NEW YORK (AllPolitics, March 26) -- In a theoretical match-up between former Gov. Mario Cuomo and Republican Sen. Alfonse D'Amato in New York's 1998 senatorial race, Cuomo would soundly win, according to a new statewide poll. In the independent survey conducted by Marist College's Institute for Public Opinion, 55 percent said they would vote for Cuomo while only 37 would support D'Amato. There is some good news for D'Amato, though. So far Cuomo has expressed no interest running for the Senate. And D'Amato fared somewhat better against more likely opponents, losing to Geraldine Ferraro by only 4 percentage points and New York City Public Advocate Mark Green by two points, while beating U.S. Rep. Nita Lowey by a respectable 13 points. A three-term senator, D'Amato has recently been battling to improve his low approval ratings. The Marist poll put that figure at 36 percent. Equal numbers of voters said they would definitely vote for D'Amato as said they would definitely not vote for him. The telephone survey of 603 registered voters has a margin of error of +/- 4 percentage points.
Albright Visits Helms Country
WINGATE, N.C. (AllPolitics, March 26) -- They are one of politics' odder couples but the lovefest between Secretary of State Madeleine Albright and Senate Foreign Relations Chairman Jesse Helms (R-N.C.) continues. On Tuesday, Albright ventured into Helms' turf to visit with the senator and give a speech at North Carolina's Wingate University. She arrived bearing the gift of a T-shirt that read, "Someone at the State Department Loves Me," and declaring that she and Helms were "developing a pretty good friendship." Helms was more than happy to return the platitudes by introducing her as the lady who "has won the hearts of millions of people across America and around the world." Even sweeter music to Albright's ears were his comments on possible movement on Senate ratification of the chemical weapons treaty. Previously Helms has blocked all administration efforts to pass it but Tuesday he said that he would schedule an April 9 hearing on the issue. "If they sit down and be realistic about it, there's certainly a chance we'll get a treaty," said Helms.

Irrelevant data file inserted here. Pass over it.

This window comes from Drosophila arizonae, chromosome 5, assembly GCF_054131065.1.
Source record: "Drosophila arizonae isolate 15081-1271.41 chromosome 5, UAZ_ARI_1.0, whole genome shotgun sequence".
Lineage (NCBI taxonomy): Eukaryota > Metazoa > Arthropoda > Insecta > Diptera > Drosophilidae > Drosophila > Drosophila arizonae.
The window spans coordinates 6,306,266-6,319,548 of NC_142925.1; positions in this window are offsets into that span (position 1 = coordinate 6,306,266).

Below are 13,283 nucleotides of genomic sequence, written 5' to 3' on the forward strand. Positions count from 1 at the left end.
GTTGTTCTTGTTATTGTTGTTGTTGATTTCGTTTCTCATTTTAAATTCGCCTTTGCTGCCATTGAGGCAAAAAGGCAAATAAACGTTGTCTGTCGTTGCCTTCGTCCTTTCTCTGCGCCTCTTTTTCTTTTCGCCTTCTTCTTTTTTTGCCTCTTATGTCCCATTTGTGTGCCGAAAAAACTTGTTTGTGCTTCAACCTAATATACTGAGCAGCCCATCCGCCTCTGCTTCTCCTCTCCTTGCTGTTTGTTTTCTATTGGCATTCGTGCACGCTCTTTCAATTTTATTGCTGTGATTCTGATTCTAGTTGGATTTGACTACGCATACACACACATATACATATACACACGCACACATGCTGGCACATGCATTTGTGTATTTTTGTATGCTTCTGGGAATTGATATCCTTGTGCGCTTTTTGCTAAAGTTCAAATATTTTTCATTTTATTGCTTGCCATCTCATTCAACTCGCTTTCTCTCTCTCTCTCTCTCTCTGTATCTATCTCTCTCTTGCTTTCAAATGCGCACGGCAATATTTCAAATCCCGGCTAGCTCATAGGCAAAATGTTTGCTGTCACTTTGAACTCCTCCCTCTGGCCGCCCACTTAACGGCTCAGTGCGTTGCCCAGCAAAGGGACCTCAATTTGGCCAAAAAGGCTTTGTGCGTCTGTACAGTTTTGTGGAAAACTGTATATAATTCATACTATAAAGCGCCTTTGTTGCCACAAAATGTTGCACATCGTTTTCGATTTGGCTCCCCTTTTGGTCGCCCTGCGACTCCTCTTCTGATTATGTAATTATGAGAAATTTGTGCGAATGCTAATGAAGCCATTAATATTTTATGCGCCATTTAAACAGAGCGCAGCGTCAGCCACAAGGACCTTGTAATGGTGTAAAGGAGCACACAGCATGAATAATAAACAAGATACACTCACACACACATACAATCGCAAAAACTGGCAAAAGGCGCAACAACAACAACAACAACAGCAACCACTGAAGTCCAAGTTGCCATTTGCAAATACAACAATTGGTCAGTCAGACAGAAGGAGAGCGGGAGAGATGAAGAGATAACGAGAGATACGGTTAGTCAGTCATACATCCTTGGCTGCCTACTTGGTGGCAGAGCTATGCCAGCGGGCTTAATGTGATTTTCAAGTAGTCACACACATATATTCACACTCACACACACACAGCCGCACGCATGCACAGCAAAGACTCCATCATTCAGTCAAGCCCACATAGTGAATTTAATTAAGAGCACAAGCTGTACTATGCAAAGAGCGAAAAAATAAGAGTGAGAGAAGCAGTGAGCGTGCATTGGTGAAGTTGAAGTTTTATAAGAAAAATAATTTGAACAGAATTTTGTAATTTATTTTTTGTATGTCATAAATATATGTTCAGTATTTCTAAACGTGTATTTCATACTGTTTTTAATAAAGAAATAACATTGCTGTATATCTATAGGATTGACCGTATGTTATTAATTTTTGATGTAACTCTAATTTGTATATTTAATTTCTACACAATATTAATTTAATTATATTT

Fowler Speaks Out
WASHINGTON (AllPolitics, March 26) -- Everyone is missing the point, embattled former Democratic National Committee Chairman Don Fowler says. The current fund-raising flap is distracting Washington from the true victory, which is that Bill Clinton was re-elected. "We won the election. That was the big piece of this campaign. Whatever my legacy is, or is not, is very secondary to that," Fowler told reporters. "There is a great body of information that's yet to come... We raised a great deal of money that was totally and 100 percent legitimate." Last week Fowler denied charges that he pressured an official of the National Security Council or improperly requested information from a Central Intelligence Agency staffer in order to gain a contributor access to White House events.
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